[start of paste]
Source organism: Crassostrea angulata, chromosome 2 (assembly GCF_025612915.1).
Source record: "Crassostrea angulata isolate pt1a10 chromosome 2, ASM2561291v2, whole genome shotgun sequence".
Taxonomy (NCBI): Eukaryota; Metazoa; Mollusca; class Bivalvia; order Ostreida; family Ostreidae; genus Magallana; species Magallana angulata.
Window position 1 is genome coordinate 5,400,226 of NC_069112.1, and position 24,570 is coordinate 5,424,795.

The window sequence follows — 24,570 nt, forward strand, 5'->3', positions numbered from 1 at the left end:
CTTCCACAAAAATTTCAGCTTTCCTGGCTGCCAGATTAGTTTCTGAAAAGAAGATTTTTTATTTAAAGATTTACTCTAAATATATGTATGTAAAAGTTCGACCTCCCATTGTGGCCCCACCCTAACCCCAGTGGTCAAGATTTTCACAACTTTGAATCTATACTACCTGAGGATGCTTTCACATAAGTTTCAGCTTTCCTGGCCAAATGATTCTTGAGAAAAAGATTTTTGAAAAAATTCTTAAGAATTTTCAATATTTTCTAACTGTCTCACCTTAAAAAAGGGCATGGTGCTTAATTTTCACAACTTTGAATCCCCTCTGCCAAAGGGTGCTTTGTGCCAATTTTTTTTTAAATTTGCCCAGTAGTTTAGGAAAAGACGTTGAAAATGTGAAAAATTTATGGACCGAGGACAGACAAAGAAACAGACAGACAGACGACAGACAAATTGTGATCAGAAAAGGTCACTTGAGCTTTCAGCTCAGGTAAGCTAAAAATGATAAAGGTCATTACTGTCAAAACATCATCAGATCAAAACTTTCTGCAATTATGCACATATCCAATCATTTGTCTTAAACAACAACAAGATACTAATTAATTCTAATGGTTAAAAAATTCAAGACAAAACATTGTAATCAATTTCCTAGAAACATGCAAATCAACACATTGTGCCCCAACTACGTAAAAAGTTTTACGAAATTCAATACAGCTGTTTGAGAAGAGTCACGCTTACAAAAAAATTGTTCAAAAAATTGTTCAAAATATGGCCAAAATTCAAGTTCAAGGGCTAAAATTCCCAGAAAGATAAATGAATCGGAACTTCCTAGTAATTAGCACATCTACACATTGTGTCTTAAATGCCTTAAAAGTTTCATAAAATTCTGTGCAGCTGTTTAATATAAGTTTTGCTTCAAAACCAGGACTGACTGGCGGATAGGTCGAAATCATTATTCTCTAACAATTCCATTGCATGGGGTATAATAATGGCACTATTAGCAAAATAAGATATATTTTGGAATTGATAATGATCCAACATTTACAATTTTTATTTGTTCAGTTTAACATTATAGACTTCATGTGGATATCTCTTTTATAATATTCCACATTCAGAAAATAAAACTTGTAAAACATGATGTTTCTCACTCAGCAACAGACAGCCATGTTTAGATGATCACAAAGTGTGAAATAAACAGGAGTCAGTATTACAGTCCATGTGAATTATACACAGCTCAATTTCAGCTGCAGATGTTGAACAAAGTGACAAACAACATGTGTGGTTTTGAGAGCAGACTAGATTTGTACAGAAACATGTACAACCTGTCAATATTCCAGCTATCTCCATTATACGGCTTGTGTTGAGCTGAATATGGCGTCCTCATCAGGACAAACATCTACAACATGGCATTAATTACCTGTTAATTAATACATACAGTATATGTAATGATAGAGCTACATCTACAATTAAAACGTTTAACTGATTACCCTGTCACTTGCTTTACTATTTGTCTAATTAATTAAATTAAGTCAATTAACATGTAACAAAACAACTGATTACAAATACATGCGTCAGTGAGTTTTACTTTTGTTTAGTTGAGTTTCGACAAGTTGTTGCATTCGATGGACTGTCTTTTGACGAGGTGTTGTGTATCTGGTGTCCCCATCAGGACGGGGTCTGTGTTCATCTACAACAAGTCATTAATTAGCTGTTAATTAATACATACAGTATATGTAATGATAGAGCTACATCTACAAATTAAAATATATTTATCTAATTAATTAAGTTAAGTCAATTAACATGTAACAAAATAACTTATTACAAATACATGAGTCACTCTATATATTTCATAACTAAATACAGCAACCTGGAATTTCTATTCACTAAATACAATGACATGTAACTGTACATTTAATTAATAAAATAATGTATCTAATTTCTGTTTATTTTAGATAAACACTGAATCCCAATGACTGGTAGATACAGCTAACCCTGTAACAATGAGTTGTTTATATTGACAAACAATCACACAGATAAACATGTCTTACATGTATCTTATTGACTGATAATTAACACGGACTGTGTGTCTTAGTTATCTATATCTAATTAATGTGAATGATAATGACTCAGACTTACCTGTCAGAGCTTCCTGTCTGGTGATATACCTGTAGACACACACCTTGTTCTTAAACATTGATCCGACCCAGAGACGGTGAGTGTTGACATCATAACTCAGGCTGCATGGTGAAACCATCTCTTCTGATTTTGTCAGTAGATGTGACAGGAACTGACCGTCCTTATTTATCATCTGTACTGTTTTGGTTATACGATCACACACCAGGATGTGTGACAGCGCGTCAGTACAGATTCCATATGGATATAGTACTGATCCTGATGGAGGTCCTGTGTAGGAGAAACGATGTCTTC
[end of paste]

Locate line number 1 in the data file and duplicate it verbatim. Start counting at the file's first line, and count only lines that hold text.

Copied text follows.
Source organism: Crassostrea angulata, chromosome 2 (assembly GCF_025612915.1).